Generative AI has been a commonly discussed topic in academic and business conversations since November 2022. Generative AI is a category of tools backed by an artificial intelligence capable of generating output that is in many cases indistinguishable from content created by humans. The tools generally don't require any specialized knowledge in order to use them. There are many tools available capable of generating human-like output in a variety of formats including images, videos, sounds, and the written word.
RIT’s Center for Teaching and Learning offers the following FAQs about how to reflect upon and adapt your current teaching approaches and practices in light of quickly developing generative AI capabilities. This guidance will likely change as these technologies, and how we address them, continue to evolve.
Instructors: please share your thoughts and ideas with us. Email examples of how you are integrating generative AI tools into your courses to firstname.lastname@example.org.
There are many types of output you can get from generative AI tools, including text, images, audio, slides, and code. New tools are being developed all the time. Below are some examples of AI-generating tools and their focus:
ChatGPT: Generates text from text prompts or image prompts (depending on the version).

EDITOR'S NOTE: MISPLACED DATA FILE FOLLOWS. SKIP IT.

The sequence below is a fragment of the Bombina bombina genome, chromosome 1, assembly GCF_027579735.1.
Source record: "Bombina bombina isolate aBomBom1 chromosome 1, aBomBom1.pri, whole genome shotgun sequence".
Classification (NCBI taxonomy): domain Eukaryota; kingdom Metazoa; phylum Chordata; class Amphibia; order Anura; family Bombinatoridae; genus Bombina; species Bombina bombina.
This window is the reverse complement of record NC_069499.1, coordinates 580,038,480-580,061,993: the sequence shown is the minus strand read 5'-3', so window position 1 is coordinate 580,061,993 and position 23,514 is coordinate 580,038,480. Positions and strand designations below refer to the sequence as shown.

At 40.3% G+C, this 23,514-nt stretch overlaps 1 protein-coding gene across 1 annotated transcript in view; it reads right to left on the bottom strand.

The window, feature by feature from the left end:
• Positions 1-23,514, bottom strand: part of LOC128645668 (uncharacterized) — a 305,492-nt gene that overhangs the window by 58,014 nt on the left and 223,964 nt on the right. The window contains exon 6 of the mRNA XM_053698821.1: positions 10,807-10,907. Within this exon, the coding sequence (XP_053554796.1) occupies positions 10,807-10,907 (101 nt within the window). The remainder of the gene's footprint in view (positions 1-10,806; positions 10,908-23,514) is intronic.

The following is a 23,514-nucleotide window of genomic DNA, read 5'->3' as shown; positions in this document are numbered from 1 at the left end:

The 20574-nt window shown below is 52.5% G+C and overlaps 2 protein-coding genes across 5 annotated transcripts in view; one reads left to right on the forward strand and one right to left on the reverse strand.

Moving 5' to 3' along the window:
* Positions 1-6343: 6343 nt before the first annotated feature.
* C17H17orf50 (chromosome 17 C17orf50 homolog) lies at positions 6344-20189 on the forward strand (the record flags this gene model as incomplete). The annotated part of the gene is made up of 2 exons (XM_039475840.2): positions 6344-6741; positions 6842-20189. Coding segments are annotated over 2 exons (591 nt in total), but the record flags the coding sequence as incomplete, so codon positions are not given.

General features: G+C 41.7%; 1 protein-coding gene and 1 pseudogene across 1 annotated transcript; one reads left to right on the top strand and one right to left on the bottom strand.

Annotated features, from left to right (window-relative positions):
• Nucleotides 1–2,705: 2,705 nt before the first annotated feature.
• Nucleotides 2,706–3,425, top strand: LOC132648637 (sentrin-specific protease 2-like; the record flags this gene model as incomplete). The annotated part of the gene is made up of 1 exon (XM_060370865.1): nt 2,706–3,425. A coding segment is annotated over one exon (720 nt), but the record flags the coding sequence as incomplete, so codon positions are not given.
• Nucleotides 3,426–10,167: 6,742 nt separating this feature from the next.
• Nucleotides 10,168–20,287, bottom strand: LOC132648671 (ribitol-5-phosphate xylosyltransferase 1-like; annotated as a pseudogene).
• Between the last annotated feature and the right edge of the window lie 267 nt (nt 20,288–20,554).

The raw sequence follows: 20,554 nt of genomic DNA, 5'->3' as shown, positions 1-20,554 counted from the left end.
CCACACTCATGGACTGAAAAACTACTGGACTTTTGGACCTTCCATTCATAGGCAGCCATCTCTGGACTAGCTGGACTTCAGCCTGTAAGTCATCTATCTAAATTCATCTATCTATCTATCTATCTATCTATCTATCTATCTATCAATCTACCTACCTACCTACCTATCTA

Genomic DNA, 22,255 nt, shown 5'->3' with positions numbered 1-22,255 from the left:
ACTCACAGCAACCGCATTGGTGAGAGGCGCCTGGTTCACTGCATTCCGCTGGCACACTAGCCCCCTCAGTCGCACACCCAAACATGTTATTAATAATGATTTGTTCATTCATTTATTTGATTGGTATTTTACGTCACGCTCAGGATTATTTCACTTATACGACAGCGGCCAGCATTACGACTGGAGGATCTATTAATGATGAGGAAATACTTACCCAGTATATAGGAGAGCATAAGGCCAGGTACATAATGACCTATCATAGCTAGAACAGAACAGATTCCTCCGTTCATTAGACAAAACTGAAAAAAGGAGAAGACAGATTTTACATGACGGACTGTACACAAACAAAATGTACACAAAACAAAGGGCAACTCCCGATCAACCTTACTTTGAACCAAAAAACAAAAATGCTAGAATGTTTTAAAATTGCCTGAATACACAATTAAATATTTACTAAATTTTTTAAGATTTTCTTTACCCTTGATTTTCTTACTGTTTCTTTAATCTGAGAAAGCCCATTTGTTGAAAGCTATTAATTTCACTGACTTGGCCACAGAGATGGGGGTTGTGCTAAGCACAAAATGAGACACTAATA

As more AI tools become integrated in our lives, it may help to critically think about their use and the impact of the technology before talking to your students. While generative AI can advance our ability to collect and understand many topics, that convergence may come at a cost. To be better able to use this effectively, ethically, and appropriately, you will want to think critically when evaluating what the technology can do well, what it does not do well, and what we are giving up / trading when we use it. You may also want to reflect on how a particular technology might impact our ability to innovate and create as a society. Faculty recognize the usefulness of generative AI tools, but should also guide students to be critically thoughtful users and consumers of its output. You may want to co-create a ‘‘rules of the road’ expectations for the possible integration of generative AI.